Mon
Sep 23 2013 1:30pm

Warmth and Love in North Dakota: LaVyrle Spencer’s Years

Years by LaVyrle SpencerWe’re reading our way across America…one romance at a time.

Years by LaVyrle Spencer

And now we come to North Dakota, and the work of LaVyrle Spencer.

What? You didn’t think we were going to read our way across America without paying our respects to the grandest dame of them all, did you? Impossible. Spencer is an icon, and her books have been wildly influential. Seriously, go google her biography—this woman is amazing. She didn’t begin writing for publication until she was in her thirties. Inspired by Kathleen E. Woodwiss’s iconic The Flame and the Flower, she decided to try her hand at a novel of her own, and when she was finished writing it, she sent it not to a publisher but to her literary idol. Woodwiss was so impressed that she promptly submitted it to her own publisher, and a new career was born.

…Sort of. More or less. Spencer, believe it or not, had trouble getting subsequent volumes published. Her heroes were nice, regular guys, not forcibly seductive alphas! She used (say it isn’t so) humor liberally and to great effect! And her challenges didn’t end when she did start publishing her books (twelve of which went on to become New York Times best sellers, four of which were filmed, starring the likes of Christopher Reeve). For example, or so the story goes, her publisher slapped some mildly racy cover art on one of her early novels—a naked man and women with mid-eighties supermodel hair, their limbs entwined, an artistically draped sheet concealing their naughty bits. Spencer kicked up a fuss, and as a result her subsequent novels were published with flowers on the cover, so they looked like tissue boxes and not like bodice-rippers.

That book was Years, which happens to represent the next stop on our literary tour.

Years by LaVyrle SpencerYears introduces us to eighteen-year-old Linnea Brandonborg, who arrives in tiny, remote Alamo, North Dakota in the autumn of 1917 to teach school. She has arranged to board with the Westergaard family—thirty-something widower Theodore, his no-nonsense mother Nissa, and his teenaged son Kristian—because their farm is closest to the school. However, because she only used her initials in her correspondence, Theodore (or Teddy, as he’s known around town) is expecting a male teacher—not a petite, fiery, lovely, frustrating young woman.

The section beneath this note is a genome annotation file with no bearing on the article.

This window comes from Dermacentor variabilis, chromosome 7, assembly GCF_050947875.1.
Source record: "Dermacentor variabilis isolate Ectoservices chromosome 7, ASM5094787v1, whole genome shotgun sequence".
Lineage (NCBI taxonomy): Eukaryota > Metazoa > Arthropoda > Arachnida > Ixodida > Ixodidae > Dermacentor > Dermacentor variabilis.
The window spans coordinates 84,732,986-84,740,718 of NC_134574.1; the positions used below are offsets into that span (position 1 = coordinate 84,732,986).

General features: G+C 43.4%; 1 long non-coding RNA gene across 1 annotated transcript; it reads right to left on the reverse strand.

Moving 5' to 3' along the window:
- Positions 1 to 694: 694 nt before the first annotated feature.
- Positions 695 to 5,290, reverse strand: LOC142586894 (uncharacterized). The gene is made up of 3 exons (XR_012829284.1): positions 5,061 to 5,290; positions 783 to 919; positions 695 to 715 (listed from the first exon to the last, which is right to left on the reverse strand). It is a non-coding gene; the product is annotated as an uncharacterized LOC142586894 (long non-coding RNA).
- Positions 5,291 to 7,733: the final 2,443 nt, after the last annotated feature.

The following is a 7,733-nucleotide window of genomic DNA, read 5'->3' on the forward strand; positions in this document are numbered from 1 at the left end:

Teddy has a rather unfortunate romantic history—his late first wife was mentally ill—and mistrusts most women, so he’s frightfully rude to Linnea at first. And Linnea is still very young, and dreams of being swept away by a young, handsome, wealthy, charming gallant, never that she’ll fall in love with a gruff, plainspoken, largely unfriendly, functionally illiterate farmer.

But that’s exactly what happens. Teddy reluctantly asks Linnea to help him learn to read, and with their heads bent together over a slate each night, his reserve begins to melt. They’re married by spring, and all of a sudden Spencer switches gears (for a time, anyway) and a nice pleasant G-rated story gets all overheated and spicy like WHOA:

The kiss twisted between them with wondrous urgency, his tongue slewing the interior of her mouth, hers probing in a wild, loving quest. She spread her fingers wide over the warm satin back of his vest, inquisitive to know each taut inch of him. His chest heaved against her breasts, making them yearn for more…